Every year, the Canadian Dental Association (CDA) lobbies at the national level for federal tax initiatives and programs to have positive outcomes on oral health care, dental practices and the dental profession.
One of CDA's key annual advocacy activities is Days on the Hill. CDA works closely with cabinet ministers, critics, parliamentary secretaries and committee members who influence decision-making within the federal government.
- The CDA's advocacy efforts ensure that oral health care remains a recognizable and significant public health issue. CDA informs key decision-makers about matters that impact dentistry and the oral health of all of Canada's populations.
2022 Days on the Hill
As part of ongoing engagement with Members of Parliament, Senators, and senior government officials, CDA annually conducts Days on the Hill, a series of meetings between these representatives and dentistry's leadership and advocacy volunteers.
This year's event was held virtually on May 9 to 13. Dr. Lynn Tomkins, CDA president, led the CDA delegation of elected officers, committee members and staff to bring oral health care issues to the attention of senior government officials on Parliament Hill.
The progress of women in dentistry; the growing shortage of dental assistants and its impact on the delivery of care; the need for federal investments in dental care; and the importance of good oral health for those in long-term care facilities topped the CDA’s topics of discussion in over 33 meetings held with parliamentarians.
Women in Dentistry – The Changing Dental Workforce
Up until the 1970s, dentistry was traditionally a profession dominated by men, with women principally working in supporting roles as dental assistants or dental hygienists. This has shifted significantly over the past several decades. As of 2021, roughly 40% of dentists in Canada were women, and gender parity is expected by 2035.
CDA is proud to welcome two women leaders in dentistry as President over the next two years: Dr. Lynn Tomkins (pictured left), is CDA’s second female President (2022-23). She will be succeeded by Dr. Heather Carr (pictured right), current president-elect on the CDA Board in 2023-24.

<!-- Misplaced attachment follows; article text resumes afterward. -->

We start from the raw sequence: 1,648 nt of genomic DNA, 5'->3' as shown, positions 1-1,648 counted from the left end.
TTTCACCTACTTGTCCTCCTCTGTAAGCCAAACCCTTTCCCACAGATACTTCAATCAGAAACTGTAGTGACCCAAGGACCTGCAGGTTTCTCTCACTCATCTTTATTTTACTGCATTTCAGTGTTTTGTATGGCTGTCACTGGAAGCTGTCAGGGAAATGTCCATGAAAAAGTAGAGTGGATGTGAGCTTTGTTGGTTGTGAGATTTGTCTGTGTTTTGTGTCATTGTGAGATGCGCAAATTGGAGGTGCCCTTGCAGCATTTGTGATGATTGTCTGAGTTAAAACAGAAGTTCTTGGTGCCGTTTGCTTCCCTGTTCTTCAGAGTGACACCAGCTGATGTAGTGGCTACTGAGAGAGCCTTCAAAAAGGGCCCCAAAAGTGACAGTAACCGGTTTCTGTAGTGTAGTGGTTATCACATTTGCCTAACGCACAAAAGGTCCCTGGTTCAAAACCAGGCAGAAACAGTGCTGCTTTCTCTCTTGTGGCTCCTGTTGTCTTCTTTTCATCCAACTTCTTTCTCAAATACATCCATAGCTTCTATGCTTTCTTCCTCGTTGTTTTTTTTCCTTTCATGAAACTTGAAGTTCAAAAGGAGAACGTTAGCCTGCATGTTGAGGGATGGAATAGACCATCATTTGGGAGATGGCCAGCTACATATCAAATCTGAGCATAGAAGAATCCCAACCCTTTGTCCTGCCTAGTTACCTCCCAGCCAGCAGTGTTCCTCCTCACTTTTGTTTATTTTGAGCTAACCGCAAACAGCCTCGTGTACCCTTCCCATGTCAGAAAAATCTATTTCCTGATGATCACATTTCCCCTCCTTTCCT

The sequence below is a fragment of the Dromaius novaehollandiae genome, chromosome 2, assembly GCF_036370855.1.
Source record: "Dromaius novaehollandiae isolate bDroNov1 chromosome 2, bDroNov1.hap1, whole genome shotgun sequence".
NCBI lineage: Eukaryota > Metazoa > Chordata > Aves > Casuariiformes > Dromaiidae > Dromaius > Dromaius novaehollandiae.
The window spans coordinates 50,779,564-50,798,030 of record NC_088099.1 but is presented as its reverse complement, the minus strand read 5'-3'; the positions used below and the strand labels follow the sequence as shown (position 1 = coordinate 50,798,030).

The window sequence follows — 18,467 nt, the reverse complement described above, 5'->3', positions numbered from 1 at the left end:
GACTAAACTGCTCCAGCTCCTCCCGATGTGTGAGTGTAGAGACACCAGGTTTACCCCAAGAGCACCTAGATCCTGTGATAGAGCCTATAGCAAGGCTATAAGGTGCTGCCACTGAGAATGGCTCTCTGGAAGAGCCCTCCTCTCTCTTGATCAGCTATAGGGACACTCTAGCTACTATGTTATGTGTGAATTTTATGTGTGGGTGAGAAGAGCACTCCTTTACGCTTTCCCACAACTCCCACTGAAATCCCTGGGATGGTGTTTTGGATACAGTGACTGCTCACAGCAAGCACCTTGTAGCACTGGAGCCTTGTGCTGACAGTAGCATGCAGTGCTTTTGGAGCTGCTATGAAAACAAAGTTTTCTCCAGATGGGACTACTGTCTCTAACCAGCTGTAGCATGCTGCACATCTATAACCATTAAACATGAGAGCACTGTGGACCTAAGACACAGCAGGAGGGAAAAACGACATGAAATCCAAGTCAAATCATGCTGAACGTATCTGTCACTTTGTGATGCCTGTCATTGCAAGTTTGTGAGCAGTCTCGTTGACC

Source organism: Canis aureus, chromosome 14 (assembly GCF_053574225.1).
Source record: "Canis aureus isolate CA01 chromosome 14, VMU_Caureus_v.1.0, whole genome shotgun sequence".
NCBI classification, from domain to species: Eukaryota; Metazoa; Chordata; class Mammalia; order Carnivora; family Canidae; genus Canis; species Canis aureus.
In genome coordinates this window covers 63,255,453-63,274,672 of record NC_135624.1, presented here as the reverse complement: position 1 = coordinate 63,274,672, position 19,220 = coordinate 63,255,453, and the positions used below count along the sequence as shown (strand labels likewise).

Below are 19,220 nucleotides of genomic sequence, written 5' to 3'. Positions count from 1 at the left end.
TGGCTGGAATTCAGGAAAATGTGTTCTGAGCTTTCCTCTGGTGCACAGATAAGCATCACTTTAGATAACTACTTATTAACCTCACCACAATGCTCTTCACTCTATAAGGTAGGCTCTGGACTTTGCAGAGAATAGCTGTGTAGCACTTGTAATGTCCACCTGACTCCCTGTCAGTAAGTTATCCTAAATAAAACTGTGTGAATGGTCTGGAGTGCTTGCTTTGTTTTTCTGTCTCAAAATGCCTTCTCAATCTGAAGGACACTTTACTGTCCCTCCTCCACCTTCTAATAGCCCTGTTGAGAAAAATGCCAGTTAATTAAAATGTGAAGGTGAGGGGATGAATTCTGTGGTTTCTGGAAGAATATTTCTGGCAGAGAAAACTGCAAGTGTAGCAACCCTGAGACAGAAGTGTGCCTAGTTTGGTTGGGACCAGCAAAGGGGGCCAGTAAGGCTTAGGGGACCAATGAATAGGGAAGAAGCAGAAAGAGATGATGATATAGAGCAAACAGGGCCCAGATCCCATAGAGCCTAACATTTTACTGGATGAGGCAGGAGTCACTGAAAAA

Dental Assisting Workforce Challenges
The challenges dental offices face when recruiting and retaining dental assistants have been a long-standing concern of both dental assistants and dentists. Even before the COVID-19 pandemic, there was a looming shortage of dental assistants, which was an obstacle to meeting the oral health needs of Canadians. In 2019, 36% of dental offices had vacant dental assistant positions. Over the course of the last decade, the ratio of new certified dental assistants to new dentists entering the workforce has decreased by more than half, from more than 3:1 to almost 1:1.
CDA recently partnered with the Canadian Dental Assistants’ Association (CDAA) to submit a project to ESDC’s Sectoral Workforce Solutions Program. Our project “Building the Professional Dental Assisting Workforce of the Future” seeks to address many factors impacting the attrition of dental assistants from their profession.
Federal Investment in Dental Care
Overall, approximately 67% of Canadians have dental benefits coverage to finance their dental care needs, in large part through employer-provided benefits. Additionally, 70% of those with employer-provided dental benefits indicated they would struggle to pay for their dental care needs if this coverage was disrupted. Nevertheless, there is still work to be done to ensure that all Canadians can achieve and maintain good oral health. That’s why CDA has always supported efforts at all levels of government to improve the oral health of Canadians and increase access to dental care.
CDA welcomes the federal government’s commitment, outlined in last month’s 2022 budget, to invest $5.3 billion over the next five years in providing access to dental care for Canadians. We look forward to collaborating closely with the federal government on ensuring these investments have maximum impact on the oral health of Canadians. For this reason, we strongly recommended that this funding flow through the existing program infrastructure at the provincial and territorial level.
Oral Health in Long-Term Care Facilities
We are glad to see that the new, draft National Long-Term Care Standards released by Health Standards Organization contain references to oral health, including the importance of an oral health assessment on intake, and ensuring access to external dentalcare treatment providers. We have recommended that these standards be further strengthened by adding standards relating to delivery of a daily preventative oral care plan by appropriately trained staff; and ensuring facilities have the appropriate infrastructure, equipment, and tools to enable routine, basic dental treatment to be delivered on-site.
Oral health is an essential component of overall health, and that’s why the Canadian Dental Association has long recommended that these oral health standards be adopted by long-term care facilities.